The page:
Helen Brown: An ABC Journalist in Jakarta

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Interview by Molly O'Brien, Marketing & Communications Specialist, Advance

“I came back to Australia because it was time to take stock and consolidate what I had gained both professionally and personally.”

Helen Brown has been a journalist for 20 years across television, radio and online, covering breaking news, conducting high-level research, and giving context to current events. She is driven by a desire and determination to keep connecting herself and others with Asia, to develop an insight into the speed of change in the region. Travelling through Asia and working in Jakarta for four years, she acquired a multitude of skills that she brought home with her to Australia, including looking at life from a different perspective.

You were working in Jakarta with the ABC for almost four years. Did work take you there, or was it somewhere you always wanted to live?

My work did take me to Jakarta; but it wasn’t meant to be that way. I was focussed on living and working in China, reporting on economics and business. I had travelled there twice and started building my network. An opportunity came up for a short-term position to work in Indonesia as a correspondent; I saw it as a testing ground, but when the possibility was put forward of staying for a longer period - I jumped at it. The chance came after three months - I was totally exhausted and totally enthralled and I was keen for more (although not sure if I could handle the pace!).

I was there during a time when the economy was booming, and then started dipping, including the moment when the nation was hit by a “hot money exodus”, and observing events and explaining the complexity of issues was immensely interesting and satisfying. I had discovered (compared to my experience in China) a more open society, with a keen and questioning media, and a country in a fascinating transition as a new democracy.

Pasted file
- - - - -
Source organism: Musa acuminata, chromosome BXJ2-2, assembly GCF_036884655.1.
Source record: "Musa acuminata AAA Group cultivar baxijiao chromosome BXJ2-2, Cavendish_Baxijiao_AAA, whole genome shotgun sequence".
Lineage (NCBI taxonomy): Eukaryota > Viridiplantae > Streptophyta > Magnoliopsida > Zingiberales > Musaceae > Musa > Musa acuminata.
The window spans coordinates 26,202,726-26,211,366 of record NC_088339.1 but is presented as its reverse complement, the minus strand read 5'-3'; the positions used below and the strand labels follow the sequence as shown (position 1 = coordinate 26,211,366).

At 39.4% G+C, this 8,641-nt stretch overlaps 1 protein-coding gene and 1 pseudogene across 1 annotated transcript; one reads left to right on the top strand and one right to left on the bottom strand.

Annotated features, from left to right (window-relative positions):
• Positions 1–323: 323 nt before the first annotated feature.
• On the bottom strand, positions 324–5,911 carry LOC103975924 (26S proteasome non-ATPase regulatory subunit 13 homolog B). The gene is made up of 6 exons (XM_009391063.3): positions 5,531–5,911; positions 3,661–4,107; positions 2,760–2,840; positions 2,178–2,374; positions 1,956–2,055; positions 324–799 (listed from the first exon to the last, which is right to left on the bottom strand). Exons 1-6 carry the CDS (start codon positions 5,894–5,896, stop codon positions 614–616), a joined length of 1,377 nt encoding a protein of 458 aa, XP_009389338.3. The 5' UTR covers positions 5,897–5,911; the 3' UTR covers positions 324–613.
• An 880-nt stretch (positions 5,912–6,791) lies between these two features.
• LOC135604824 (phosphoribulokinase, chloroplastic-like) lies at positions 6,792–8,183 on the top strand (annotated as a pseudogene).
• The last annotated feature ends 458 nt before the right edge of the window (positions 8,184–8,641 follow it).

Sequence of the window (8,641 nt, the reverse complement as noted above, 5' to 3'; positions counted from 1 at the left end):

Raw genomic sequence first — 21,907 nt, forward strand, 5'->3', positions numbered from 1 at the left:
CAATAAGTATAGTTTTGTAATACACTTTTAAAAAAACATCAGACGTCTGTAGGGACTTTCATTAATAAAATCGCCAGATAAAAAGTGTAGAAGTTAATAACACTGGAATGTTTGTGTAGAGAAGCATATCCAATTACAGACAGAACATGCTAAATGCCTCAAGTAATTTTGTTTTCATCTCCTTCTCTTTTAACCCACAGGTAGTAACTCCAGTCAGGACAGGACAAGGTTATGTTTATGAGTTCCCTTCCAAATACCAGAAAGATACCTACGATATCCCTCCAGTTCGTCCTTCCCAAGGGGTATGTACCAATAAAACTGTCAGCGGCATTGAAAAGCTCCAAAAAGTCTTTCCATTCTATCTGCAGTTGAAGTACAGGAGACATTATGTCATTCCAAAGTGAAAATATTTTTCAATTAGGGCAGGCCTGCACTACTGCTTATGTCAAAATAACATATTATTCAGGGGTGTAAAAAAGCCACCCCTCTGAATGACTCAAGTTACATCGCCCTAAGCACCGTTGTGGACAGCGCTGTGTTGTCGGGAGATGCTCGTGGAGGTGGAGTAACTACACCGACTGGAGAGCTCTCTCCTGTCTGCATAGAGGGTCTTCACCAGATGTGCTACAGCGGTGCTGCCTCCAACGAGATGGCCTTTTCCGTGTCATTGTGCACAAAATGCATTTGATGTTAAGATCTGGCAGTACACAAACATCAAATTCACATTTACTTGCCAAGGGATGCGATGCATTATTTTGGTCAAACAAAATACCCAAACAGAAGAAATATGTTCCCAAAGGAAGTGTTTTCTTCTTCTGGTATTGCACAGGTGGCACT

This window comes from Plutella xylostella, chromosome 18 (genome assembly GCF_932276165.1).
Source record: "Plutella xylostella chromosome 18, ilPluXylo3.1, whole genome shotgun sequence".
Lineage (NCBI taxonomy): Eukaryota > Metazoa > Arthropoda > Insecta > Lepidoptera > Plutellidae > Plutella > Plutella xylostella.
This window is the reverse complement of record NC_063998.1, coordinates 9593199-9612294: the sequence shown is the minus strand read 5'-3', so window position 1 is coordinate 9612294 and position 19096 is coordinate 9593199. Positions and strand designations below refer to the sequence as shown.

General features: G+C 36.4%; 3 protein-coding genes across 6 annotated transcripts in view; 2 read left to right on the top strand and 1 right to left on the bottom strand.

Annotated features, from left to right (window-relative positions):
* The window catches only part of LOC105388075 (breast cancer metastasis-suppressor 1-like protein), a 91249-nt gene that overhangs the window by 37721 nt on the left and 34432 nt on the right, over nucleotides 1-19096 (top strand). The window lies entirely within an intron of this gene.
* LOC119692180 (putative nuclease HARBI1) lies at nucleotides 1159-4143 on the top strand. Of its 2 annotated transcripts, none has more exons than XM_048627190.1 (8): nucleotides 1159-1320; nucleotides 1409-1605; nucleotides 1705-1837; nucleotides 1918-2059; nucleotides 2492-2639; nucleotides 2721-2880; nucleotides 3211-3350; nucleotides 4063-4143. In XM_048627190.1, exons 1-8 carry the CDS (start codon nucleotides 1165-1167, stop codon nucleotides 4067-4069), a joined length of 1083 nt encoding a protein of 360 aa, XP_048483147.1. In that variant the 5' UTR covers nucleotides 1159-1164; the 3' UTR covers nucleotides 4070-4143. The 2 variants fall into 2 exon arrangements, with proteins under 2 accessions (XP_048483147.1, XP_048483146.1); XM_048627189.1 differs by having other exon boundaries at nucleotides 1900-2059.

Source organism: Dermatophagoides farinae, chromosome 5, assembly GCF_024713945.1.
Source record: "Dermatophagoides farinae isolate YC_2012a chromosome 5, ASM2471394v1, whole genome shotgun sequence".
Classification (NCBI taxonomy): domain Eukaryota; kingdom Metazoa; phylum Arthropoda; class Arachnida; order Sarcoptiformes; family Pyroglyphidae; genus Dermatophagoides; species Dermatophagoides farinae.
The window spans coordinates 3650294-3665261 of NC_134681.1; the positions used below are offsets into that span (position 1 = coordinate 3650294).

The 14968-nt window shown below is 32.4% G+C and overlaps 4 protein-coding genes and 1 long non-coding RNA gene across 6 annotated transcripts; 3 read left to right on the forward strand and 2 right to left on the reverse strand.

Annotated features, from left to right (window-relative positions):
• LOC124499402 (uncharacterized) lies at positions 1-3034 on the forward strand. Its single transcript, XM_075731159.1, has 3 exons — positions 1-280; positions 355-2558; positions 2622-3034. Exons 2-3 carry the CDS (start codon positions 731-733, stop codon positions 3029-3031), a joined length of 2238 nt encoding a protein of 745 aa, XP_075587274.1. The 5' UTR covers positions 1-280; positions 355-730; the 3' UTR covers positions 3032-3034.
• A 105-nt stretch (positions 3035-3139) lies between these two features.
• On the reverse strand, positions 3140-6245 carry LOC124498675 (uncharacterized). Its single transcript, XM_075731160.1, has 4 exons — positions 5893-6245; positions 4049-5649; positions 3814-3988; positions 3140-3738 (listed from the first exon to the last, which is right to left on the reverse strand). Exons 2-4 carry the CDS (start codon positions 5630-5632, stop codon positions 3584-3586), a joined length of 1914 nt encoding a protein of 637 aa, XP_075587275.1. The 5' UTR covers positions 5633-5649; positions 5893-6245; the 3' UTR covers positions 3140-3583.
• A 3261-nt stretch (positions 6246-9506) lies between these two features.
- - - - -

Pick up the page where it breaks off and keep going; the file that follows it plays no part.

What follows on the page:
What is the most fascinating thing about Asian culture? What do you love most about immersing yourself there?

I had travelled around Asia a reasonable amount, loving the diversity and the dynamic feel as different countries dealt with their issues and stages. There was also a rawness that was not found in Australia, where life is generally organised and predictable. Putting myself in an Asian context forced me take a different perspective. I found myself in uncomfortable situations because there were norms and cultural understandings that I didn't know about. Living in Asia sharpened my senses. It also reminded me, in the case of developing countries, how fortunate I was. And of developed nations of how fast they were moving ahead. Most importantly, my perceptions of Asia, while sometimes confirmed, were mostly challenged, and I had to think about many events, issues and attitudes within a different frame of mind. It was an exceptional learning experience.

What has been a career highlight?